Employers may look to increase the number of reviews that take place in light of turbulence in the market. ECA publishes utilities data twice a year, which should be more than sufficient in terms of easing your employees’ concerns, knowing that their allowance is being actively assessed to compensate them at a fair and accurate rate. Establishing a solid process for reviewing costs on an ongoing basis will not only provide reassurance to assignees, but also ensure that the employer is reflecting current data within their budgets. If allowances are only altered at the request of an assignee, the company risks setting a precedent of only seeing increases in their allowance provision.
Approach & Challenge 2: Adding utilities to the cost of living basket
Where an employer includes utilities within their cost of living basket for the assignee’s cost of living adjustment (COLA), one question in these unpredictable times is, do the cost increases an individual may be experiencing in their host location, or seeing in local media, actually require the employer to apply additional provisions?
Where utility costs are rising in the host location at a higher rate than in the home one:
Where utility costs are rising in the host at a lower rate than in the home:
As demonstrated above, in times where the host utility costs are rising, it is important to also be conscious of the utility costs in the home location. The assignee’s first-hand experience may be a rise in utility costs in the host, but this may not reflect the wider picture.
Best practice & Considerations 2
ECA advises companies to ensure they have clear communication with assignees in these unprecedented times, to educate them on the mechanics of a cost of living adjustment.
The addition of utilities to the default cost of living shopping basket could pull up or push down the cost of living index. Firstly, it should be remembered that this approach considers the difference in costs; utility costs might be high and increasing overseas but they may also be high and increasing in the home location as well. The impact of including utilities in the shopping basket depends on how utility costs overseas compare to those in the home location – whether they are more expensive or less. But it also depends on how that utilities index compares to the item indices for all the other items in the shopping basket (i.e relative consumption of utilities versus other items).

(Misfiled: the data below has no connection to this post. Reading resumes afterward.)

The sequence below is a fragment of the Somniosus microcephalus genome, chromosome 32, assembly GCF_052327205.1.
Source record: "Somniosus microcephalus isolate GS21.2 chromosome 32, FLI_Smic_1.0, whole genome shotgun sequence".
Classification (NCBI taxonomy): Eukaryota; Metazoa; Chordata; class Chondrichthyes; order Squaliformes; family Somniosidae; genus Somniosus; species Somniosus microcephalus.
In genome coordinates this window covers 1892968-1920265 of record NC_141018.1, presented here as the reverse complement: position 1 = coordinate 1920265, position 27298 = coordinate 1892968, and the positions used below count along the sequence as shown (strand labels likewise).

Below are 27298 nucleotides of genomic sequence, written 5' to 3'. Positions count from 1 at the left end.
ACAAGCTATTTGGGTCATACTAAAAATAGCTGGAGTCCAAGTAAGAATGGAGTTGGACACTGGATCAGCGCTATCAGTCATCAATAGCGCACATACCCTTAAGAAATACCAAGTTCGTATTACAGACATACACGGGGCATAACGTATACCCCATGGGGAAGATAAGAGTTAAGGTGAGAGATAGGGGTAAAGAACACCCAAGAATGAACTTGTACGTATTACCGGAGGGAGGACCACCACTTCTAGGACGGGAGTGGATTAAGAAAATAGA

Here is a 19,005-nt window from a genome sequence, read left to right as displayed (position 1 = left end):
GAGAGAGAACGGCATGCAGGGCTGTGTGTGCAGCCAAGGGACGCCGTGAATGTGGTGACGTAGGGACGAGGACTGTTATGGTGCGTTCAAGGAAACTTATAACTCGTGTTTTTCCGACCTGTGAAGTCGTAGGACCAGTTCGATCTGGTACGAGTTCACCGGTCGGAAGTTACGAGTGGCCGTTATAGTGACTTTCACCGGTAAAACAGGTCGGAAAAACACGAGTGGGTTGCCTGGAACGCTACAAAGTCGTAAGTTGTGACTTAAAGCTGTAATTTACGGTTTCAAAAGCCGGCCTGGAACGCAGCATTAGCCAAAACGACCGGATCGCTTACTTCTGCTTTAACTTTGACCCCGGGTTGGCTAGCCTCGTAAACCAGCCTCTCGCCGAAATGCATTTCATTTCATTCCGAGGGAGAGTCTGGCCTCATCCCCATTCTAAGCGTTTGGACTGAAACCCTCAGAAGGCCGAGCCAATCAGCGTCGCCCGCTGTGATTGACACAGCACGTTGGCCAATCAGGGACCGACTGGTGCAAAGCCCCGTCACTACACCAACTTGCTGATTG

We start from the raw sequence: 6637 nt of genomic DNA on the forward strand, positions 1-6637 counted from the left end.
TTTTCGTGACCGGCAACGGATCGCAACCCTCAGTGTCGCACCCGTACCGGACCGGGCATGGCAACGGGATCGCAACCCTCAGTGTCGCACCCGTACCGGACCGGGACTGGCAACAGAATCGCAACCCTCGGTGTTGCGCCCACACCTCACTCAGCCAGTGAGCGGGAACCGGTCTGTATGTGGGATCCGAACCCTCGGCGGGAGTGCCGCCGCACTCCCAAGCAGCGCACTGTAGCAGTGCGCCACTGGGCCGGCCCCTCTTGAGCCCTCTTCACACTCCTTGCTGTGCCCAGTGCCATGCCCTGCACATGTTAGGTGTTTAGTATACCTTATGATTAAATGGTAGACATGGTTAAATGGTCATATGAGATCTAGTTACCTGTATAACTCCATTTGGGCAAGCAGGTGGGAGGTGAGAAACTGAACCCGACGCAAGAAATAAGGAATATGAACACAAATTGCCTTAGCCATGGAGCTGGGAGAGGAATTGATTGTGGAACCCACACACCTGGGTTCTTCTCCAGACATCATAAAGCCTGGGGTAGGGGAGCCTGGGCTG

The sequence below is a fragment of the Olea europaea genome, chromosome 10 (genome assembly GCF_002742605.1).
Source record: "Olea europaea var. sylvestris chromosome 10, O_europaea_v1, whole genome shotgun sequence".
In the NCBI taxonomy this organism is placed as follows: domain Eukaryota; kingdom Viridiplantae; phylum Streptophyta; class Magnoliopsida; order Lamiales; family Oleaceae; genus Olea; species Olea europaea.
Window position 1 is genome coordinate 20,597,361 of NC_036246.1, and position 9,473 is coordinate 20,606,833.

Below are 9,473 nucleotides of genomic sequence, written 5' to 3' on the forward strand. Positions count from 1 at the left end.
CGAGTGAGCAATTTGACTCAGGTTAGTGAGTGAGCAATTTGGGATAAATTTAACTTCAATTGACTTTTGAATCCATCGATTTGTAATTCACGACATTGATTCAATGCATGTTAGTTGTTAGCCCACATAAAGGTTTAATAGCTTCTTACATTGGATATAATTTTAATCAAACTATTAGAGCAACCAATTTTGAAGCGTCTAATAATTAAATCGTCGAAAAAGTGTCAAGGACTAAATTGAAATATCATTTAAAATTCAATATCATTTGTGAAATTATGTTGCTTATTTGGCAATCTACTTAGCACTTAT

Where utilities are added to the basket and the utilities index is higher than that of the rest of the basket, the result is an increase in the overall cost of living index:
Where utilities is added to the cost-of-living basket and the utilities index is lower than that of the rest of the basket, the result is a decrease in the overall cost-of-living index:
Looking at the maths, if the difference in utilities costs is greater than the difference in the cost of the rest of the shopping basket, an index including utilities will be higher than an index without utilities. Conversely, if the utilities cost differential is not as high as the cost differential of the rest of the shopping basket, then an index with utilities will be lower than an index without them. If adopting this approach, it is good practice to include utilities spendable income in the spendable income that is to be adjusted by a cost of living index including utilities.
When communicating the mechanics of the COLA to your assignees, it is important to ensure that the wording within your mobility policy is reflected in a clear, concise and understandable way.
FIND OUT MORE
Please contact us to speak to a member of our team directly.
If you need any advice on policy review/design around your COLA, or how best to communicate the messaging to your assignees, please do not hesitate to get in touch with our Consultancy team here at ECA who would be more than happy to assist and guide you in this area.